Extracts of fruits and leaves of Connarus paniculatus afford six quinolizidine alkaloids which were identified as piptanthine, 18-epipiptanthine, ormosanine, homoormosanine, podopetaline (monohydrochloride) and homopodopetaline on the basis of high-field NMR studies. 1D and 2D NMR experiments provide complete assignments of the (1)H and (13)C spectra. In conjunction with detection of nuclear Overhauser effects (NOESY), these results allow detailed structure characterization including determination of relative configurations for the chiral sites and conformational analysis. Exchange phenomena involving nitrogen inversion were detected.
"In the family Connaraceae, only six genera (Agelaea, Byrsocarpus, Cnestis, Connarus, Rourea, and Roureopsis) have been investigated for chemical composition and the major components have been quinolizidine alkaloids (Le et al., 2005), quinones (Aiyar et al., 1965; Ramiah et al., 1976a), triterpenes, coumarins, and flavonoids. Triterpenes have been found only in the genus Rourea (Zhang et al., 2008), coumarins in Byrsocarpus (Vickery & Vickery, 1980) and flavonoids in Agelaea (Kuwabara et al., 2003), Byrsocarpus (Ahmadu et al., 2007), Cnestis (Parvez & Rahman, 1992), Connarus (Aiyar et al., 1964; 1965; Ramiah et al., 1976b; Marcano et al., 1984), and Rourea (Jiang et al., 1990; Zhang et al., 2008; Kalegari, 2009). "
[Show abstract][Hide abstract] ABSTRACT: The chromatography fractionation of the hexane, chloroform and ethyl acetate extracts from the leaves and stems of Rourea doniana Baker, Connaraceae, resulted in the isolation of five triterpenes (lupeol, lupenone, α-amyrenone, β-amyrenone, and taraxerol), a flavonol (7,4'-dimethylkaempferol), a coumarin (scopoletin) and four phytosteroids (β-sitosterol, stigmasterol, β-sitosteryl-3-O-β- D-glucopyranoside and stigmasteryl-3-O-β-D-glucopyranoside). All compounds are being for the first time in this species and all triterpenes and the flavonol are being described for the first time in the family Connaraceae. These compounds were identified on basis of their IR and NMR (1H, 13C, DEPT, HSQC, HMBC, and NOESY) spectral data and by comparison with literature data.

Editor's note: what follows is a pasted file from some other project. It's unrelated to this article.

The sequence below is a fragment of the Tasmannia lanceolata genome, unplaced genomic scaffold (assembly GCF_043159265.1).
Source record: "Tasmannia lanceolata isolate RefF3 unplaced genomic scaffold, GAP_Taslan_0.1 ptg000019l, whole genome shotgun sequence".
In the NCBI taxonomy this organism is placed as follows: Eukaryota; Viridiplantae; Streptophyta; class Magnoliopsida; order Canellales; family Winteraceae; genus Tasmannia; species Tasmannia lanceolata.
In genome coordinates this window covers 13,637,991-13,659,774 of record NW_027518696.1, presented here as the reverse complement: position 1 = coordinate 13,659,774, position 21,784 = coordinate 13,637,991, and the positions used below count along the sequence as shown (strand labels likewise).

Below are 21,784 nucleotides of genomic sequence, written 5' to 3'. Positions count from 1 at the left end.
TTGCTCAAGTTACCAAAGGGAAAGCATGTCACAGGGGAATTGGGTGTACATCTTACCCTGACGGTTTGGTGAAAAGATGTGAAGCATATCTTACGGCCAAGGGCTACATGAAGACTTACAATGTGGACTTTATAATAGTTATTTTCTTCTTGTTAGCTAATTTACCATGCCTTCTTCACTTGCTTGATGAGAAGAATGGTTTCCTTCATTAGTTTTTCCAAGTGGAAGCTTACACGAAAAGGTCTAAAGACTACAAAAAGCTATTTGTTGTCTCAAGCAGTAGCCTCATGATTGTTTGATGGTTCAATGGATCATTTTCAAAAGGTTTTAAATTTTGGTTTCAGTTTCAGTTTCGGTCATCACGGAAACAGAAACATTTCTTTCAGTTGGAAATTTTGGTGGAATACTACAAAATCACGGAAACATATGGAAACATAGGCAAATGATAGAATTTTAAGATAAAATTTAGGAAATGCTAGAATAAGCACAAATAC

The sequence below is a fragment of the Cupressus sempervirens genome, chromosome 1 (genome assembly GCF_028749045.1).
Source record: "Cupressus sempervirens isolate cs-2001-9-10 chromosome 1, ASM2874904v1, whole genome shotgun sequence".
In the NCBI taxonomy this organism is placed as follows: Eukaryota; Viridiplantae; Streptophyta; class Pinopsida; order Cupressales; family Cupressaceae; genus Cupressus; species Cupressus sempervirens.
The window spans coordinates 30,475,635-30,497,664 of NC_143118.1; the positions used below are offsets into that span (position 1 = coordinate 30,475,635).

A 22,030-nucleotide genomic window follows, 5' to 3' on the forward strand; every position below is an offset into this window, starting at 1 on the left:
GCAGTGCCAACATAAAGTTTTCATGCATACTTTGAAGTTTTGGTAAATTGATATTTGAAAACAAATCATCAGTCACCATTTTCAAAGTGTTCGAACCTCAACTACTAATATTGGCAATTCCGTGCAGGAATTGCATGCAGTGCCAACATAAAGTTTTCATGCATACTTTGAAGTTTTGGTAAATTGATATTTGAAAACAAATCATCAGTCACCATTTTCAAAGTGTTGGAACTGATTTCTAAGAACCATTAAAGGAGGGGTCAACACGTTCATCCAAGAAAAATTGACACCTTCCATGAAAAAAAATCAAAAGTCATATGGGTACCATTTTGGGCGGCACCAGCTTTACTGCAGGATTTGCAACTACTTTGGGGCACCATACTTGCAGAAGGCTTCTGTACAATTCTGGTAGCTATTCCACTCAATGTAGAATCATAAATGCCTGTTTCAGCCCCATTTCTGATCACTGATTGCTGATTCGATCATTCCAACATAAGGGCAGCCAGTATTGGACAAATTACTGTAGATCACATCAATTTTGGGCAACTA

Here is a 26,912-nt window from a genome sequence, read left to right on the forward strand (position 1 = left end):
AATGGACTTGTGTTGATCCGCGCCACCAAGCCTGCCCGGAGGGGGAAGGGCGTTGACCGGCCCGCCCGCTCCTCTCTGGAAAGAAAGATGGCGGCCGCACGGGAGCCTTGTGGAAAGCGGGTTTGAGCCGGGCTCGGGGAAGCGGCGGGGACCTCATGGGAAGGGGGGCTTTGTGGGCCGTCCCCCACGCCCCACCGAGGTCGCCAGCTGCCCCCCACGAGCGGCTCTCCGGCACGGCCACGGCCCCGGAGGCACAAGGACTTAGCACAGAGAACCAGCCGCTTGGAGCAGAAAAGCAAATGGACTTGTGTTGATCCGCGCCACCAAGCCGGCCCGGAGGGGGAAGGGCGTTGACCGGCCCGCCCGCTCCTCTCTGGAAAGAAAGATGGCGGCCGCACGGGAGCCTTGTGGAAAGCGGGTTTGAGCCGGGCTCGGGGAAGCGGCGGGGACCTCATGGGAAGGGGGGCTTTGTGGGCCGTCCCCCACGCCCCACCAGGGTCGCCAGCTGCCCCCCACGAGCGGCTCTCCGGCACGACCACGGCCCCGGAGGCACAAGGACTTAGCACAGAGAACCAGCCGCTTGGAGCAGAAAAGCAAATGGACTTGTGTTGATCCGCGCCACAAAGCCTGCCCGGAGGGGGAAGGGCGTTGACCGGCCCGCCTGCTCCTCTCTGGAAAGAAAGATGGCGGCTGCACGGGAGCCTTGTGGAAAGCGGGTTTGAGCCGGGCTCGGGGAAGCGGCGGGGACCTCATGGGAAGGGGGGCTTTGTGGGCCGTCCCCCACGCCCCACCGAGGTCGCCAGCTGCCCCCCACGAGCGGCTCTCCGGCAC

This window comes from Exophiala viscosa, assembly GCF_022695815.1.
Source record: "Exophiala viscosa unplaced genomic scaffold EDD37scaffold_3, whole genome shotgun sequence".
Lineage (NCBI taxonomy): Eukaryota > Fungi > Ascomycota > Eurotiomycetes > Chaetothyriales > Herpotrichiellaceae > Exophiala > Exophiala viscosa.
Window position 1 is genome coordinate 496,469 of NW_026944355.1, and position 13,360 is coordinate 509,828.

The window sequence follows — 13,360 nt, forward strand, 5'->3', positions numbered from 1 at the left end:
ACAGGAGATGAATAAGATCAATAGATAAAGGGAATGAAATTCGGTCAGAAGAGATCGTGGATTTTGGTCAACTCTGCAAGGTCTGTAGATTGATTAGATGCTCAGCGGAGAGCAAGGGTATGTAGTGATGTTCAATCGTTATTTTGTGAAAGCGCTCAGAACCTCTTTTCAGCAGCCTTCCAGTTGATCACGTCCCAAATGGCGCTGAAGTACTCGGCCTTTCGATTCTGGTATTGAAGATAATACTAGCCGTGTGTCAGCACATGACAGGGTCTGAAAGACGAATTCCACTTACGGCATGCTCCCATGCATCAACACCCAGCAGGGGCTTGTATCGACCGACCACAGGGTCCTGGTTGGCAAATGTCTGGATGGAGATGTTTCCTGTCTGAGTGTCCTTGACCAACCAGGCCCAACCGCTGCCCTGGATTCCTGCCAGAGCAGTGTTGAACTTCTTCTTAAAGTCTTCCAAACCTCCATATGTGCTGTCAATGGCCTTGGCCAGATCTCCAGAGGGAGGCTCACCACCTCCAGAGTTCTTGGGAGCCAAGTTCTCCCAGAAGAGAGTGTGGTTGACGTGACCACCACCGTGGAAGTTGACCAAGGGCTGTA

Revista Brasileira de Farmacognosia 04/2012; 22(2):451-454. DOI:10.1590/S0102-695X2011005000223 · 0.83 Impact Factor
[Show abstract][Hide abstract] ABSTRACT: This review covers the isolation, structure determination, synthesis, chemical transformations and biological activity of indolizidine and quinolizidine alkaloids. Included in the review are the hydroxylated indolizidines lentiginosine, swainsonine, castanospermine and their analogues; alkaloids from animal sources, including ants, amphibians and beetles; indolizidine alkaloids from the genera Polygonatum, Prosopis and Elaeocarpus; indolizidine and phenanthroindolizidine alkaloids; alkylquinolizidine alkaloids, including myrtine, epimyrtine, plumerinine and Lycopodium metabolites; Lythraceae and Nuphar alkaloids; lupine alkaloids; and alkaloids from marine sources. 150 references are cited.
[Show abstract][Hide abstract] ABSTRACT: This review covers the isolation, structure determination, synthesis, chemical transformations and biological activity of indolizidine and quinolizidine alkaloids. Included in the review are the hydroxylated indolizidines lentiginosine, swainsonine, castanospermine and their analogues; alkaloids from animal sources, including arthropods and amphibians; alkaloids from the genera Polygonatum, Prosopis and Poranthera; phenanthroindolizidine and phenanthroquinolizidine alkaloids; Nuphar alkaloids; lupine alkaloids; and alkaloids from marine sources. 130 references are cited.
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